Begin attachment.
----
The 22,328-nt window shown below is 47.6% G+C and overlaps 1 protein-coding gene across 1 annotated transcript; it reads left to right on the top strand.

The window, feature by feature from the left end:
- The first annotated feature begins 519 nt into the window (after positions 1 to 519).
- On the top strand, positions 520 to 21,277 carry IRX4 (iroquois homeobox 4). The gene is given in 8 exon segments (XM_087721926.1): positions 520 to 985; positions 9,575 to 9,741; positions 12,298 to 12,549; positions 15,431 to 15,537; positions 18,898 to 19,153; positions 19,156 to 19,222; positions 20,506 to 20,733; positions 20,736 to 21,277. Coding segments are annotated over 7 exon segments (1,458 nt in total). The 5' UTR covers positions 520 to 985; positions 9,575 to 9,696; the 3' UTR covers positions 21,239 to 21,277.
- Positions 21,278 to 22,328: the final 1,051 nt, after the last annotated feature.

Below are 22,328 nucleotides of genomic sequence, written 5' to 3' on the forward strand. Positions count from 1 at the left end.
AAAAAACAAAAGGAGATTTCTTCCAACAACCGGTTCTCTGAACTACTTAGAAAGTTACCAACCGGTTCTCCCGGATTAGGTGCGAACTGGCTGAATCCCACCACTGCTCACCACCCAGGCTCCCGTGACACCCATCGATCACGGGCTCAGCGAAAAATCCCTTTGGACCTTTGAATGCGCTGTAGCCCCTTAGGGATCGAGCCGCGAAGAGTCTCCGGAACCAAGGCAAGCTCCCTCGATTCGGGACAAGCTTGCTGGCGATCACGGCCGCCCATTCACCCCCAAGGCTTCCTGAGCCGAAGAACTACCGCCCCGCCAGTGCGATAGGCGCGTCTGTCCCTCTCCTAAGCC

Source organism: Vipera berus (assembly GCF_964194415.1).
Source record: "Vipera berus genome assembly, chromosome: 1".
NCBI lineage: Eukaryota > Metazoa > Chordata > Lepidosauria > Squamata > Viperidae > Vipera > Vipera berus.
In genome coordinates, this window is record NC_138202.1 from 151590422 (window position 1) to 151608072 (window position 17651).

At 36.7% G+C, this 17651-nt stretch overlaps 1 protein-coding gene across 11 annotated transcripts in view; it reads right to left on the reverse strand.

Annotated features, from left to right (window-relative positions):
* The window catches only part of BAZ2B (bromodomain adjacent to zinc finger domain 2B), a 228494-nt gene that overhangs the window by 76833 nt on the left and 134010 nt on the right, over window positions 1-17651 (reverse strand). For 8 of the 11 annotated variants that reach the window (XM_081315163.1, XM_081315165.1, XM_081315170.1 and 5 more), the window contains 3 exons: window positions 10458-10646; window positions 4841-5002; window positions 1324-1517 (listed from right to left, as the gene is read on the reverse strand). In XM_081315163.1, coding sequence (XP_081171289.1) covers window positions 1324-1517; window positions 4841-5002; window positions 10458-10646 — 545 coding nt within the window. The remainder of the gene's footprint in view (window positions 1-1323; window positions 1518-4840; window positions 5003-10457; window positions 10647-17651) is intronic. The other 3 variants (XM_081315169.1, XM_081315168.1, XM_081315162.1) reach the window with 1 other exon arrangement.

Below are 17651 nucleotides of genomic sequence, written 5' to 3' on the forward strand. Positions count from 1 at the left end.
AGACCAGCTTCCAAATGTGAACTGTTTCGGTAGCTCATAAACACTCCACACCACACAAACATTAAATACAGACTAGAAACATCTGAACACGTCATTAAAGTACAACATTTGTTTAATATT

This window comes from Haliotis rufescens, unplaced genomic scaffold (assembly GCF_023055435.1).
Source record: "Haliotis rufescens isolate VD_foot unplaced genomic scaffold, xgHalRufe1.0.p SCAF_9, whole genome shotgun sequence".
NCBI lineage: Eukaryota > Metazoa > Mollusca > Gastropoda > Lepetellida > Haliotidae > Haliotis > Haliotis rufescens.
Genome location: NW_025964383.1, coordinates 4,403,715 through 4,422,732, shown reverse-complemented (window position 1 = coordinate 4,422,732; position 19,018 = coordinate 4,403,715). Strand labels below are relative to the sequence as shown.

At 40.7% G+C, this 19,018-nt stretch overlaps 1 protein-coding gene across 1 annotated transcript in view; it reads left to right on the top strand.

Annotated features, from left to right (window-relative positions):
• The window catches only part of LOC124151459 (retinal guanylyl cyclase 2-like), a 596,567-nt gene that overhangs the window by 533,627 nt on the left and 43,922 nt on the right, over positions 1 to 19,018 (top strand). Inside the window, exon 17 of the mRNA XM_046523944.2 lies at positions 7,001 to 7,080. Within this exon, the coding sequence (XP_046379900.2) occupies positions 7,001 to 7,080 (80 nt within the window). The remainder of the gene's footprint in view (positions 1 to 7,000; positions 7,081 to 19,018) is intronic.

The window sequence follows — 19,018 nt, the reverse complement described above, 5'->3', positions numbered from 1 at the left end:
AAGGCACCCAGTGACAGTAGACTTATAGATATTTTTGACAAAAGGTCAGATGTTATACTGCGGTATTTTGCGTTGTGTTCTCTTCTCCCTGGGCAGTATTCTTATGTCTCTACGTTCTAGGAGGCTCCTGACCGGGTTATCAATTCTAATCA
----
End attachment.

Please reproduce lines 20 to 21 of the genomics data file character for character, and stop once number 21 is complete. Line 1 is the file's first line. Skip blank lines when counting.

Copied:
Genome location: NW_025964383.1, coordinates 4,403,715 through 4,422,732, shown reverse-complemented (window position 1 = coordinate 4,422,732; position 19,018 = coordinate 4,403,715). Strand labels below are relative to the sequence as shown.

At 40.7% G+C, this 19,018-nt stretch overlaps 1 protein-coding gene across 1 annotated transcript in view; it reads left to right on the top strand.